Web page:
Here's a typical cutesy scenario that plays out over and over in restaurants:

Customer (probably a middle-aged lady, and her 3 lady friends): "Oh, gosh, I think we're all just too full for dessert."
Mark: "Alright, I'll just grab the check."
Lady: "Actually, you know, I think I'll have a cup of coffee. No, I really shouldn't..."
Lady 2: "Well, I'll have a cup if you have a cup."
Lady 3: "I try not to drink coffee after 8 pm. But maybe I'll be bad tonight."
Lady 4: "Sure, let's all have cup!"
Mark's inner monologue: "Oh Joy."

And what's with putting both your hands on the cup of coffee, sniffing it, and then getting that smug look on your face like you've just stumbled across pure Jesus Juice?

Then we have to play this game of figuring out how many creams, sugars, spoons, napkins blah blah blah blah blah.....

Usually I'll go back to the kitchen, and one of two things happens:
1.) The coffee pots are all empty
2.) There's some coffee left, but it's been sitting on the warmer so long it's bordering on syrup. I have no moral problem with serving you 3 hour old coffee...but if you send it back, then I just have to make another trip. So I stop and brew you a new pot.

And what's the deal with people asking for just 'half a cup' of coffee!? If you don't want to drink it all, use some self control and don't drink the whole cup! This ranks right up there with the people who want you to pour just an ounce more coffee into their cup - "just to warm it up a bit." Seriously...

Then there was another scenario last week - which lead to today's rant. I was giving a seminar last Thursday morning, and as part of it we decided to bring in some breakfast accoutrement. Caving to the masses, I agreed that having coffee should probably be part of the deal.
So I get up bright and early and head to this Starbucks I knew was on the way.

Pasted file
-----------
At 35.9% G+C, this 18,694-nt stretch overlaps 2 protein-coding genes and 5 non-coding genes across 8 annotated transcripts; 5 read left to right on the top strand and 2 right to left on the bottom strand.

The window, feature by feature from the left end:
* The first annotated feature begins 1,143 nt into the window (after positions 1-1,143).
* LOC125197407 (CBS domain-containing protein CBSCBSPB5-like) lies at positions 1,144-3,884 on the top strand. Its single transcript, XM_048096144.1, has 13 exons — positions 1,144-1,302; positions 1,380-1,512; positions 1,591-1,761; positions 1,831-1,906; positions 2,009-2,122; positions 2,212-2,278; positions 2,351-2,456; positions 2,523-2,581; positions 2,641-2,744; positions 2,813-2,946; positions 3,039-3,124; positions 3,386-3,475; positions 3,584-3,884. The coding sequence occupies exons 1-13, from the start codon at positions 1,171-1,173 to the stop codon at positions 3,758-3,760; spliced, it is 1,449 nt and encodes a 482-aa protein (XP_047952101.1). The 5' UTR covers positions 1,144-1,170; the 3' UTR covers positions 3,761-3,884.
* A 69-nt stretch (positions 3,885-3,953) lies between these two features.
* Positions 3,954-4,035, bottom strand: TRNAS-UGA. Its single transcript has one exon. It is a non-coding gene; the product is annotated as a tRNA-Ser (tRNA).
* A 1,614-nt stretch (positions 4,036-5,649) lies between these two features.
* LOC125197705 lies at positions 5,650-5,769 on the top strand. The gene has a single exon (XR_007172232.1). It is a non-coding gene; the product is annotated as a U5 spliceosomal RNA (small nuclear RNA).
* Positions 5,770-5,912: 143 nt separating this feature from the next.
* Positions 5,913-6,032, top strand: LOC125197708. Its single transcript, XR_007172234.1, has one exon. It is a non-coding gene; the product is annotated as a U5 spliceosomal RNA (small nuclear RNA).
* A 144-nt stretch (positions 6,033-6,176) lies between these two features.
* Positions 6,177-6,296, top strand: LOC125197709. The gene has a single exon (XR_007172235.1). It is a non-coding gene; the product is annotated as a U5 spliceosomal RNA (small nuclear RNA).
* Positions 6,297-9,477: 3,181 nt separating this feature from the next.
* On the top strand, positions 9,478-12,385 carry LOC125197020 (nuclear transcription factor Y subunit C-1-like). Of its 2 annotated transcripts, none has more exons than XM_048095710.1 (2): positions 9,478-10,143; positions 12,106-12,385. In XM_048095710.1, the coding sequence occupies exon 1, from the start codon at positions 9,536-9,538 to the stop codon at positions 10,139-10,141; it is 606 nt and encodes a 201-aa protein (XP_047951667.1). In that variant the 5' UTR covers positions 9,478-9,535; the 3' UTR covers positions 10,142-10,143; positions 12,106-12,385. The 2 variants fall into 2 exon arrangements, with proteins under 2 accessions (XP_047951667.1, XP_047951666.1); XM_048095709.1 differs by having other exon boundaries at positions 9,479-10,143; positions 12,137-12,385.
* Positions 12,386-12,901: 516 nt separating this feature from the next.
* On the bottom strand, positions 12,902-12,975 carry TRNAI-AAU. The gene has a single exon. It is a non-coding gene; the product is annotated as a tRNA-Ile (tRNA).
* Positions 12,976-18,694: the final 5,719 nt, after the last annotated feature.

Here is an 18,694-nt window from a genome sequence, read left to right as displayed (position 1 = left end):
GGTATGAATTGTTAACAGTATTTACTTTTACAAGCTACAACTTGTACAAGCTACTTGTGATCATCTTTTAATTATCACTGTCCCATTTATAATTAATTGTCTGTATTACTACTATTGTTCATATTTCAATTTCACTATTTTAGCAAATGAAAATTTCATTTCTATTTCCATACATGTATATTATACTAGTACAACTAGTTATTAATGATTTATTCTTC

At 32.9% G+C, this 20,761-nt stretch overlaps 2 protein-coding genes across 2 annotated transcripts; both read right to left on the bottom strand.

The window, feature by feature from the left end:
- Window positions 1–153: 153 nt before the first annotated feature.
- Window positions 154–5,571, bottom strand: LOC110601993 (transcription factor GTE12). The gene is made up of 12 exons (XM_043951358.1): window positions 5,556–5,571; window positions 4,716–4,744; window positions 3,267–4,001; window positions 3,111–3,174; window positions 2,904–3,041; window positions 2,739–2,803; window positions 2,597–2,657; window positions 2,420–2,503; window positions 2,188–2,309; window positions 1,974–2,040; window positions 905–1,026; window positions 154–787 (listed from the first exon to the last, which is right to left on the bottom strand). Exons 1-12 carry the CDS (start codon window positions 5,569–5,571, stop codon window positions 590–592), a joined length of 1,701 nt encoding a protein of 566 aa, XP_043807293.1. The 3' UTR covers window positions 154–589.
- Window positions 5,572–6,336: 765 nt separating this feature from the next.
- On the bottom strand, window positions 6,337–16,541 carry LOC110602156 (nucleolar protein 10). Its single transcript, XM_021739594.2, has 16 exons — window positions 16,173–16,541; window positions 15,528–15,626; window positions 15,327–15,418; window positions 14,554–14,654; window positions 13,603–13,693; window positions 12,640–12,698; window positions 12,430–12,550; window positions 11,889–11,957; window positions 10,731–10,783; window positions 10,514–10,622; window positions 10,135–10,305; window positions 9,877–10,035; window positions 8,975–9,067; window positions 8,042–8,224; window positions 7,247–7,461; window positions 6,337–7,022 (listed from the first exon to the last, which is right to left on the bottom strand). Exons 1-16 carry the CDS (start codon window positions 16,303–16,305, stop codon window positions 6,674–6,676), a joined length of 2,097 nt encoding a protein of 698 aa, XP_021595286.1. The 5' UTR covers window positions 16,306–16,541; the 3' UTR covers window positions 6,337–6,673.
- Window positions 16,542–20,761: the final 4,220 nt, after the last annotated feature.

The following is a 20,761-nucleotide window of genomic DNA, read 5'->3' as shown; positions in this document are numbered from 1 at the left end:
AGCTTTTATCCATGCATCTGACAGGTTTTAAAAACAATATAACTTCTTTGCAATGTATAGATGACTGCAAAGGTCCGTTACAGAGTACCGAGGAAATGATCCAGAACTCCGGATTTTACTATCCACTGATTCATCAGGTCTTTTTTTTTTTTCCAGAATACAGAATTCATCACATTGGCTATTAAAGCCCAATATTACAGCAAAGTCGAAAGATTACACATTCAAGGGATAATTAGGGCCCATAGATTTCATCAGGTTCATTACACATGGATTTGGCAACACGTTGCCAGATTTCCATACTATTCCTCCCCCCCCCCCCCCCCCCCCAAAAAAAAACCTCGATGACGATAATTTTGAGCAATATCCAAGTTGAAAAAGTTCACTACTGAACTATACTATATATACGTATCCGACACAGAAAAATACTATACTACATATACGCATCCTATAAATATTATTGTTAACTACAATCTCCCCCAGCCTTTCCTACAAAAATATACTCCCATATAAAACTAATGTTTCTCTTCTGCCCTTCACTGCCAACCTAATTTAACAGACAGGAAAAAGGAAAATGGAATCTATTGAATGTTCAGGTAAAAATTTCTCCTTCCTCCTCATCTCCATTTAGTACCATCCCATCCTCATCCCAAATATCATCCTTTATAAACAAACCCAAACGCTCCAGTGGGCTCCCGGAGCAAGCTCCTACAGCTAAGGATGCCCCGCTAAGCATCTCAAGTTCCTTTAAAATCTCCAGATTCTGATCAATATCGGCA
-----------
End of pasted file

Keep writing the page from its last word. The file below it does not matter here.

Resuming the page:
Side note: When did coffee shops start selling CD's? Is there a DVD department as well?

Inside the Starbeast, I step up to the too-perky coffee chick, and tell her I'm gonna need some coffee to go. I clearly don't know the coffee lingo that is so commonly banded about in popular culture - so I try to keep this transaction fairly straightforward: "I'm gonna need coffee for 30 people. To go."

This apparently triggered Ms. Perky to hit me with a varitable pop quiz that I was now subjected to.

Perky: "What kind of coffee?"
Mark: "Normal?"
Perky: "We have Verona, Kona, Breakfast Blend, and French."
Mark: "Which is most like normal? Give me that."

Perky: "Ok, now what kind of milk would you like?"
Mark: "Normal?"
Perky: "Half and Half, 1%, Low fat creamer...."
Mark: "Cream. That sounds right. Give me that."

So three people start scurrying about and filling 4 of these box things with coffee. I'm suddenly realizing that I have to carry 4 boxes of coffee, 4 cups of milk, and 2 bags of cups, sugars, and other assorted B.S. out of this place. Oh Joy. I drive an Acura, not a flatbed delivery truck.

I guess coffee isn't going away, unless Al-Qaeda makes a strategic strike against Seattle or Juan Valdez. I suppose I'll have to accept 'you people' - but I don't have to like it.

Me? I just keep it simple. Diet Coke. No cream, no sugar.

Saturday, March 3, 2007

My temporary corporate shack

For the month of January, they put me up in this high rise apartment right along the shore of the Hudson - overlooking NYC. The most stereotypical moment was the first night I was there - I wanted to get some pizza delivered in, as I had no food. I went down and talked to the doorman, named Vinny or Geno or something, and told him I wanted to order pizza...thinking he could offer a recommendation. "You mean, you want to order a pie?" said the rotund gentleman. "Sure, a pie..." I said. Thus started the adventure.

The place had a pretty nice view of midtown Manhattan, and was fully furnished. I think if I wanted to live here year round the rent would be about $3,500 a month. I'm pretty sure you could buy KG's mansion on Lake Minnetonka for $3,500 a month...
I pulled the table over by the window, and setup a little home office...even if it was only for a few weeks. Figured it'd be the only time I'd have a corner office with a window looking out at the Empire State Building.
I'll put up some pictures of my new new place when I get all moved in and setup.